JMIR Publications

JMIR Mental Health

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Currently submitted to: JMIR Mental Health

Date Submitted: Sep 26, 2017
Open Peer Review Period: Sep 26, 2017 - Nov 21, 2017

NOTE: This is an unreviewed Preprint

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Youth Co-design Of A Mobile Phone app to facilitate self-monitoring and management of mood symptoms in young people with major depression, suicidal ideation and self-harm

  • Sarah Elisabeth Hetrick; 
  • Jo Robinson; 
  • Eloise Burge; 
  • Ryan Blandon; 
  • Bianca Mobilio; 
  • Simon M Rice; 
  • Magenta B Simmons; 
  • Mario Alvarez-Jimenez; 
  • Simon Goodrich; 
  • Christopher G Davey

ABSTRACT

Background:

Effective treatment of depression in young people is critical given its prevalence, impacts and link to suicide. Clinical practice guidelines point to the need for regular monitoring of depression symptom severity and the emergence of suicidal ideation, to track treatment progress and guide intervention delivery. Yet, this is seldom integrated in clinical practice.

Objective:

We aimed to address the gap between guidelines about monitoring and real-world practice by co-designing an app with young people that allows for self-monitoring of mood and communication of this monitoring with a clinician.

Methods:

We engaged young people aged 18 to 25 who had experienced depression, suicidal ideation and/or self-harm, as well as clinicians in a co-design process. We used a human centred co-design “design studio” methodology where young people designed the features of the app first individually and then as a group. This resulted in a minimal viable product design, represented through low fidelity hand drawn wireframes. Clinicians were engaged throughout the process via focus groups.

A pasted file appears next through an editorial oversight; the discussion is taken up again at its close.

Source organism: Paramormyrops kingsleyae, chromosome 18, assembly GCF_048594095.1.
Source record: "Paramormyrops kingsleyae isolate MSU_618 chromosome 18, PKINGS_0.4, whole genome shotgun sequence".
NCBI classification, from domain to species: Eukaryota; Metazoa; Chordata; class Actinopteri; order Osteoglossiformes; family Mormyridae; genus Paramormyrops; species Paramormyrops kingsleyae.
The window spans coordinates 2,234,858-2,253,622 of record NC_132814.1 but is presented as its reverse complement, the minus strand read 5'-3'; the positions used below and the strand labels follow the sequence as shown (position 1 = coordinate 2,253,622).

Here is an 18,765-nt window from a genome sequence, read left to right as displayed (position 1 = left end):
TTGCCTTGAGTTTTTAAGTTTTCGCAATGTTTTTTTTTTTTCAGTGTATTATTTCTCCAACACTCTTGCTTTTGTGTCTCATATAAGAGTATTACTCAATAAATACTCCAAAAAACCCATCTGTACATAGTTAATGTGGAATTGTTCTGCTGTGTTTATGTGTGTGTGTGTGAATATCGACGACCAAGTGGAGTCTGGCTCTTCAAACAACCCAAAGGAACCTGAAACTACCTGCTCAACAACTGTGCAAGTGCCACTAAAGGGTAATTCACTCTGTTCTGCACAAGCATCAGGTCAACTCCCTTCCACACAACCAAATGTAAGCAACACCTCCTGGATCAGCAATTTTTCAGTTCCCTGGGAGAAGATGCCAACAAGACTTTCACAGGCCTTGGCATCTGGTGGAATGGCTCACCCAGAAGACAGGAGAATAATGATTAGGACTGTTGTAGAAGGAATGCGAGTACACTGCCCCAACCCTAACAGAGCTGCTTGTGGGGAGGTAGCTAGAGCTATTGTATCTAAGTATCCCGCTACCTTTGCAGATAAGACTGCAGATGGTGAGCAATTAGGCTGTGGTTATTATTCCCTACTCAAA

Results:

The app incorporated a mood monitoring feature with innovative design aspects that allowed customisation, and was named a ‘well-being tracker’ in response to the need for a positive approach to this function. Brief personalised interventions designed to support young people in the intervals between face-to-face appointments were embedded in the app and were immediately available via pop-ups generated by a back-end algorithm within the well-being tracker. Issues regarding the safe incorporation of alerts generated by the app into face-to-face clinical services were raised by clinicians (i.e., responding in a timely manner) and will need to be addressed in the full implementation of the app into clinical services.

Conclusions:

The potential to improve outcomes for young people via technology-based enhancement to interventions is enormous. Enhancing communication between young people and their clinicians about symptoms and treatment progress, and increase access to timely and evidence based interventions are desirable outcomes. To achieve positive outcomes for young people using technology (app) based interventions, it is critical to understand an incorporate, in a meaningful way, the expectations and motivations of both young people and clinicians.